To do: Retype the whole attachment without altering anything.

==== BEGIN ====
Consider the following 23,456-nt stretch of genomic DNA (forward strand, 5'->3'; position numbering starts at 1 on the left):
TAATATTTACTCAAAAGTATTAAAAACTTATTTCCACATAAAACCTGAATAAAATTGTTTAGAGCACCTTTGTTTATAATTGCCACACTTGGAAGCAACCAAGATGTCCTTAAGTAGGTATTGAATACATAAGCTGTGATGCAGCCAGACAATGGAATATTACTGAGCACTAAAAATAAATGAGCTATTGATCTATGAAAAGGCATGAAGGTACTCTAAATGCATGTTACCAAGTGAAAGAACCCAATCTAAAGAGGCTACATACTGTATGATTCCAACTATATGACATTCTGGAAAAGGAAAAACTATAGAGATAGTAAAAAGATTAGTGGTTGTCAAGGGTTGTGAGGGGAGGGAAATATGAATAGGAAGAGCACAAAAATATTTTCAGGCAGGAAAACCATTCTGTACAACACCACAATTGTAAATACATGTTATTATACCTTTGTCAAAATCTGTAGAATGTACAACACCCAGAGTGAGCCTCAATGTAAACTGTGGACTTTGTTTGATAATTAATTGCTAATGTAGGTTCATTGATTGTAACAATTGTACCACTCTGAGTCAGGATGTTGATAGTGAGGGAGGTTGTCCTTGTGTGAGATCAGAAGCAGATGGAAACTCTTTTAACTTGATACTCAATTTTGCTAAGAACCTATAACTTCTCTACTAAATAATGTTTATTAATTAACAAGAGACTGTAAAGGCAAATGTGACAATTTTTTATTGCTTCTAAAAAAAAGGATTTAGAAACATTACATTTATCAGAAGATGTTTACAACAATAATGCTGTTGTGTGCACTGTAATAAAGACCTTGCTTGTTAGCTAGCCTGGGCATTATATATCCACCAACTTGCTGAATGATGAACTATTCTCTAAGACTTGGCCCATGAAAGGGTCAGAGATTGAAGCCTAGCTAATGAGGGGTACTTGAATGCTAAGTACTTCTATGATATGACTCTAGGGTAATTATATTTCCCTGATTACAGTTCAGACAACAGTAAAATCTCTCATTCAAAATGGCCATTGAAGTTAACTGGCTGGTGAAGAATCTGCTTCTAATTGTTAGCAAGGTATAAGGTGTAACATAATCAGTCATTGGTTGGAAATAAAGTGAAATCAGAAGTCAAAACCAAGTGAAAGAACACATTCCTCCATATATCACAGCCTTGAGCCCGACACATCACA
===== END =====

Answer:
Consider the following 23,456-nt stretch of genomic DNA (forward strand, 5'->3'; position numbering starts at 1 on the left):
TAATATTTACTCAAAAGTATTAAAAACTTATTTCCACATAAAACCTGAATAAAATTGTTTAGAGCACCTTTGTTTATAATTGCCACACTTGGAAGCAACCAAGATGTCCTTAAGTAGGTATTGAATACATAAGCTGTGATGCAGCCAGACAATGGAATATTACTGAGCACTAAAAATAAATGAGCTATTGATCTATGAAAAGGCATGAAGGTACTCTAAATGCATGTTACCAAGTGAAAGAACCCAATCTAAAGAGGCTACATACTGTATGATTCCAACTATATGACATTCTGGAAAAGGAAAAACTATAGAGATAGTAAAAAGATTAGTGGTTGTCAAGGGTTGTGAGGGGAGGGAAATATGAATAGGAAGAGCACAAAAATATTTTCAGGCAGGAAAACCATTCTGTACAACACCACAATTGTAAATACATGTTATTATACCTTTGTCAAAATCTGTAGAATGTACAACACCCAGAGTGAGCCTCAATGTAAACTGTGGACTTTGTTTGATAATTAATTGCTAATGTAGGTTCATTGATTGTAACAATTGTACCACTCTGAGTCAGGATGTTGATAGTGAGGGAGGTTGTCCTTGTGTGAGATCAGAAGCAGATGGAAACTCTTTTAACTTGATACTCAATTTTGCTAAGAACCTATAACTTCTCTACTAAATAATGTTTATTAATTAACAAGAGACTGTAAAGGCAAATGTGACAATTTTTTATTGCTTCTAAAAAAAAGGATTTAGAAACATTACATTTATCAGAAGATGTTTACAACAATAATGCTGTTGTGTGCACTGTAATAAAGACCTTGCTTGTTAGCTAGCCTGGGCATTATATATCCACCAACTTGCTGAATGATGAACTATTCTCTAAGACTTGGCCCATGAAAGGGTCAGAGATTGAAGCCTAGCTAATGAGGGGTACTTGAATGCTAAGTACTTCTATGATATGACTCTAGGGTAATTATATTTCCCTGATTACAGTTCAGACAACAGTAAAATCTCTCATTCAAAATGGCCATTGAAGTTAACTGGCTGGTGAAGAATCTGCTTCTAATTGTTAGCAAGGTATAAGGTGTAACATAATCAGTCATTGGTTGGAAATAAAGTGAAATCAGAAGTCAAAACCAAGTGAAAGAACACATTCCTCCATATATCACAGCCTTGAGCCCGACACATCACA